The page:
One Man's Fitness Fitness Adventures and Musings
Wednesday, November 26, 2008
Today, as I am only two days removed from a half marathon, I decided that the great indoors sounded reasonable. I worry about joints immediately after long runs and this seemed a prudent course of action. It was an exciting run with lots of forest animals running around and a nice cool breeze; moreover, it was a time to commune with nature and to feel at one with the universe. NOT REALLY!!! I was inside on an elliptical machine, so it was boring, mindless and annoying. I did 3 miles and called it a day. (I am making 3 miles the minimum run distance for this December-thon).
After my machine time, I thought some chest and arm weight exercises might be nice to do. 30 minutes later I was out the door with day one finished. Huzzah!
As you can tell I won't be looking forward to the elliptical portions of this event.
Tuesday, November 25, 2008
I woke up that morning at 4:50 am, which was about 20 minutes before the alarm. So I got up and got myself ready. It was nice to be up a little earlier as I was able to relax a bit and avoid the tension of rushing to get down to center city. I left the house about 5:45 and drove to center city to find parking. I drove to a parking garage about 4 blocks from the start line, I had to pay $11.00, I know there was some free parking but this garage was closer.
The chill hit me when I left the garage. Wow! the lack of sunlight seemed to make it seem colder. Probably not true but it felt true. So as Stephen Cobert would say it had some "truthiness" to it. I did my best to stay warm at pre race and Bart Yasso was there on the loud speaker, I thought that was nice. I learned that the Philadelphia Marathon is put on by the city which they said is unique. O.K. Go Philly.
There was a staggered start so I had to wait a bit for the start of the race. I tried to set my Garmin. Trouble. The think kicked out. I had been having trouble with the LCD washing out so I couldn't read it and sometimes it would just turn off with no warning (it was always fully charged). So now before my half marathon it died on me. So I would have no way to gauge my pace beyond the course time markers. I didn't like this very much, but what can you do. Roll with adversity, not much else is available.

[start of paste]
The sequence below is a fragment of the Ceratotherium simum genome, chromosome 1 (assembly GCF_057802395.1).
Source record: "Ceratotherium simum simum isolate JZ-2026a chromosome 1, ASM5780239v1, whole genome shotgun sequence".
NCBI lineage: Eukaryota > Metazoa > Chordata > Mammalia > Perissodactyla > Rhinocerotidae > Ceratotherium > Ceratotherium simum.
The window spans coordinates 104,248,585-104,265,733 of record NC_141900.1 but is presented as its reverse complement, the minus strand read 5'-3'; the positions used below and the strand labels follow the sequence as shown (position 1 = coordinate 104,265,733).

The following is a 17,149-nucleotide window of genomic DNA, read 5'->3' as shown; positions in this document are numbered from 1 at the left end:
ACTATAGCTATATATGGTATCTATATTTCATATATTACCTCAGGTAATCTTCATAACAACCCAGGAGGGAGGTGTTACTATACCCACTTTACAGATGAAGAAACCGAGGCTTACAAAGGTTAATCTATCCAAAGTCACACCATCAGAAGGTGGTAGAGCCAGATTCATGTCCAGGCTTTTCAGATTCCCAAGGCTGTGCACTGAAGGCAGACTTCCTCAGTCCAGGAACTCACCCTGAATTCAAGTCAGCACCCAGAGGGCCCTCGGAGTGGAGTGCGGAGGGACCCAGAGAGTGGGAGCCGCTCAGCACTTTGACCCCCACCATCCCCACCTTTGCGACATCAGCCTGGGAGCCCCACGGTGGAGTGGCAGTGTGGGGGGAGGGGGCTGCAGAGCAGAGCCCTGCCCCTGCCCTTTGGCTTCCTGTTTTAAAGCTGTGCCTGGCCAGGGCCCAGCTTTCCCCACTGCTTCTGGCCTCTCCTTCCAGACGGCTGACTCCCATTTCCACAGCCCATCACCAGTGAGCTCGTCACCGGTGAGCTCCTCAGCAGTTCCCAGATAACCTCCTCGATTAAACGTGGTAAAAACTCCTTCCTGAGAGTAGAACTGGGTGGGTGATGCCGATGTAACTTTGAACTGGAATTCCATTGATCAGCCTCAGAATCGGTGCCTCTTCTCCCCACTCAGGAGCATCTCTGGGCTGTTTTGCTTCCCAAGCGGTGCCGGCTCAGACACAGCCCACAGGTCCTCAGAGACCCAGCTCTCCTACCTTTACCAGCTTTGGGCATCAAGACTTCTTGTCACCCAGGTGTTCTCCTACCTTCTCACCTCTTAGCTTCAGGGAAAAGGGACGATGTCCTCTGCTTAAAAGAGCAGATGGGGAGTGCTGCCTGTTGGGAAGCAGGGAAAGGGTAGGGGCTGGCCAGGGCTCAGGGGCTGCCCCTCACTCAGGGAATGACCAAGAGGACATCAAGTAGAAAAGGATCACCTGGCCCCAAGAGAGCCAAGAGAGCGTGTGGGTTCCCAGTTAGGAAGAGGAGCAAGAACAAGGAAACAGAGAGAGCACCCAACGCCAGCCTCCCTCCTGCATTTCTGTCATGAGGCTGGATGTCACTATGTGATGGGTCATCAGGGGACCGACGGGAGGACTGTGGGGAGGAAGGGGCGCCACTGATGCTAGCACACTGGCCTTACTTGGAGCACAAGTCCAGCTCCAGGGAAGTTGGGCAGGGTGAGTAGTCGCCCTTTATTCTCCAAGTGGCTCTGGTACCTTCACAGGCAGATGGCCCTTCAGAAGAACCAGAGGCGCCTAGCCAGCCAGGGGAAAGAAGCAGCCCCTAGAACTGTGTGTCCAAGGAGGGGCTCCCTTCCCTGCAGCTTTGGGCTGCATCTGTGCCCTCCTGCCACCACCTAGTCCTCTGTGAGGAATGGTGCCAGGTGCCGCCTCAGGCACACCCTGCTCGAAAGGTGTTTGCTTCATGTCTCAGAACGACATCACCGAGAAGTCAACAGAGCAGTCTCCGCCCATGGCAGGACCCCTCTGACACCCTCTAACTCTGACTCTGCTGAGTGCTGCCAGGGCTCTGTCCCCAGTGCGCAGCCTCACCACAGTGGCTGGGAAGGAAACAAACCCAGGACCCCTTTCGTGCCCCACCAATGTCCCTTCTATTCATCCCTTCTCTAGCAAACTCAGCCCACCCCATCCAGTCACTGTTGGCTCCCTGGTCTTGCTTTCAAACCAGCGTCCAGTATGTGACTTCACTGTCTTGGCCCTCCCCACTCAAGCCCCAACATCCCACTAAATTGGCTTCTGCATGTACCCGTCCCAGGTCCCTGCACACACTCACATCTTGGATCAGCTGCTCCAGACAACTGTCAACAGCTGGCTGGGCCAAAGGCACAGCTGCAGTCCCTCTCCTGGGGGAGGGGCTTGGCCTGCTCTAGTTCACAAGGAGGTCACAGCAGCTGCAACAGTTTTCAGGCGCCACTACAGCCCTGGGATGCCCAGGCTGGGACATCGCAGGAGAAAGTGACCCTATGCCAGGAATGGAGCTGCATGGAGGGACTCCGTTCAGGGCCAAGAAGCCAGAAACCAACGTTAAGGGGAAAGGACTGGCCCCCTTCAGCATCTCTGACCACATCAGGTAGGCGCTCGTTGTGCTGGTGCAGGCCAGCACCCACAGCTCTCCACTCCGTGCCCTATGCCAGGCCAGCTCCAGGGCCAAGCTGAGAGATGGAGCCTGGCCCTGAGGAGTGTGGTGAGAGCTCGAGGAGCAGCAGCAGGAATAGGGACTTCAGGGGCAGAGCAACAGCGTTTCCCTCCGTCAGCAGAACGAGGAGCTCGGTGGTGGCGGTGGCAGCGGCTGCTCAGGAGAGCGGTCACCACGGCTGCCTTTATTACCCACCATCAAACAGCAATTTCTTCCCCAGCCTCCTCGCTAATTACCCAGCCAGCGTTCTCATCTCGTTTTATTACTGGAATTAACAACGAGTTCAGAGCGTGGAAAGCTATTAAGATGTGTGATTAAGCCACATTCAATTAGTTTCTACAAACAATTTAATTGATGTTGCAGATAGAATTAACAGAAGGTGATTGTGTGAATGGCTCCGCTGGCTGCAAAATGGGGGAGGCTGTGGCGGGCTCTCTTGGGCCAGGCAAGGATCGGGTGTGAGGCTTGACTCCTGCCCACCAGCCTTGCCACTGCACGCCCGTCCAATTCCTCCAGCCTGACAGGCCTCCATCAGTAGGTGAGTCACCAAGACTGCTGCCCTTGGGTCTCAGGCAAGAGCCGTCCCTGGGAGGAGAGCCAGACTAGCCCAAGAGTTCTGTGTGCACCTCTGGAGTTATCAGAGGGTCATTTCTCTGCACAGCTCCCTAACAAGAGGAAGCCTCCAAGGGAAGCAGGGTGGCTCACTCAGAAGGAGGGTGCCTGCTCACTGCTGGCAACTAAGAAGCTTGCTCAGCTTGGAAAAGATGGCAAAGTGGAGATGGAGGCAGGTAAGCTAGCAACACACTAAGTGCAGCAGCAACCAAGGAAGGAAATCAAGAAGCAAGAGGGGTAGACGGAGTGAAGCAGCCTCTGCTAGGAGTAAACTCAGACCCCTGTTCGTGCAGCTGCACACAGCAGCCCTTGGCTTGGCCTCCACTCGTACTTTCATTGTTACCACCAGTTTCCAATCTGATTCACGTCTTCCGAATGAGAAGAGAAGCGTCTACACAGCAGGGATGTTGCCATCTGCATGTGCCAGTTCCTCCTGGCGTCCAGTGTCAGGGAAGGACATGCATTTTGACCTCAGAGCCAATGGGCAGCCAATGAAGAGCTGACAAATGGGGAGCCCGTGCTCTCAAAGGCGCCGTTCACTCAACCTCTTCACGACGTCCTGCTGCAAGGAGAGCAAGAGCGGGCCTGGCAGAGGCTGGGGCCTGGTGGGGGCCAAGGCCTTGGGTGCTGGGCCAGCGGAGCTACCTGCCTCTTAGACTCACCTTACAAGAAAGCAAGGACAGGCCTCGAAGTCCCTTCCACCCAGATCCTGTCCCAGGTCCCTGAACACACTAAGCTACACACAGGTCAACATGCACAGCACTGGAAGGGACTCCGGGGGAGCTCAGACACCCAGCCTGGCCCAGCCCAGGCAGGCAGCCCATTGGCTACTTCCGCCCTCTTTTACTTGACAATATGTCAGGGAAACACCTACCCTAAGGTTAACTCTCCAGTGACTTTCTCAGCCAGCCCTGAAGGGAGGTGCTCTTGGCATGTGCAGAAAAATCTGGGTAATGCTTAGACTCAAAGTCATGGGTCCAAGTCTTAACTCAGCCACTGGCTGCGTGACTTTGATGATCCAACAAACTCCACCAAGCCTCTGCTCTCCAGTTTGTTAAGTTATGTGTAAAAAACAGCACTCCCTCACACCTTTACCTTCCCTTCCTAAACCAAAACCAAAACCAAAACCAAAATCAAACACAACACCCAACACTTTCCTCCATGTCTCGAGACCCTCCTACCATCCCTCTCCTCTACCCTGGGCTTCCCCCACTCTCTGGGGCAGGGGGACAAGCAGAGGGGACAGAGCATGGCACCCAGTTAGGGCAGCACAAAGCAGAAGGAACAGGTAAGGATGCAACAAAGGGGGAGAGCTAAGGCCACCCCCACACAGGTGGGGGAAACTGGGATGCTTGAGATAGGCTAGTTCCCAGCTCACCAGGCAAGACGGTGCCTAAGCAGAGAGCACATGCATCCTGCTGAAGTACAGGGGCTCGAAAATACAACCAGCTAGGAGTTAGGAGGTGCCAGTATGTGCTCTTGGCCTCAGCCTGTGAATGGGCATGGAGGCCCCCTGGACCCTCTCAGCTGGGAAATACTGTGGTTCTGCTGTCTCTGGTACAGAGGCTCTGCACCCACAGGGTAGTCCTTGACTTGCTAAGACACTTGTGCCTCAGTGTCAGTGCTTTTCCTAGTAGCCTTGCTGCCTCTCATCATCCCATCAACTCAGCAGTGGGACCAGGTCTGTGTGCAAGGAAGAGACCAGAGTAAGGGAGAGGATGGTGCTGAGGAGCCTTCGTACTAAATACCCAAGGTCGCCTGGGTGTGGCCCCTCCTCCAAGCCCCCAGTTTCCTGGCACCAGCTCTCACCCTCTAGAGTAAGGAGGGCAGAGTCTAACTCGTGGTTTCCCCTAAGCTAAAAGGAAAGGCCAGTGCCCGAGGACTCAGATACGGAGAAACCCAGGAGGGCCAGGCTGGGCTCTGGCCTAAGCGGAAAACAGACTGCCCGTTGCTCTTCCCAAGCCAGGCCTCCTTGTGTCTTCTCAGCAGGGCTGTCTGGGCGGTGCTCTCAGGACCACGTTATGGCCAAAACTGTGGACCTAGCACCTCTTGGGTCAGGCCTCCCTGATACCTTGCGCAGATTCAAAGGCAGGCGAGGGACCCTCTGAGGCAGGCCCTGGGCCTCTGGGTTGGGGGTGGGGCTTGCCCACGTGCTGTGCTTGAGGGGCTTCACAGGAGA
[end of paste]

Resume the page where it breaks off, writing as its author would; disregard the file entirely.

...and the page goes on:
I managed to get across the start line about 11 minutes after the official start. Not too bad considering that there were 18,000 folks running at the same time. That is not too bad for a big city marathon but given that some of the streets used for the course are not overly wide it seemed like a lot.
The course for the run was better, I thought than the Philadelphia Distance Run. The course for this race seemed to cover more of the city. You get to see not only the Art Museum at the start and by Independence Hall and the Liberty Bell area but also got you up to the University of Pennsylvania, Fairmount Park and Boat House Row. I liked the course. There are more hills in Philadelphia than I thought before, running up 34th Street past the Zoo and further was a bit trying.
How did I do with no clock to gauge myself. Well not as well as I would have liked but not terrible. My total time was 2:29:28. This is a minute slower than my PR at my last half marathon. Not being able to accurately gauge my time was a major hindrance but we have to make due. I did have a good time and would definitely run this race again.
Wednesday, November 19, 2008
I have read other blogs where folks have done a run a day for 30 days. I am just adding an extra week. I am not sure if I will get to my 1000 miles but I am going to fight for it and at least try and make it close. My plan is 3 miles a day. I will take my recovery days at a very slow pace instead of an actual day off. I know that this will be very trying on my body but nothing like the early winter to set a challenge to keep yourself off the couch.
Wish me luck on this one.
I know that since I started martial arts, and more recently running, I have noticed that I often times have to overcome the natural inclination to take a nap or do something less unpleasant than exercising. This is strange because I do like running and martial arts but it seems that there is a mental hurdle that I have to actually get over to get into exercise. This is not aways the true but it does get in my way at times. This is what takes discipline.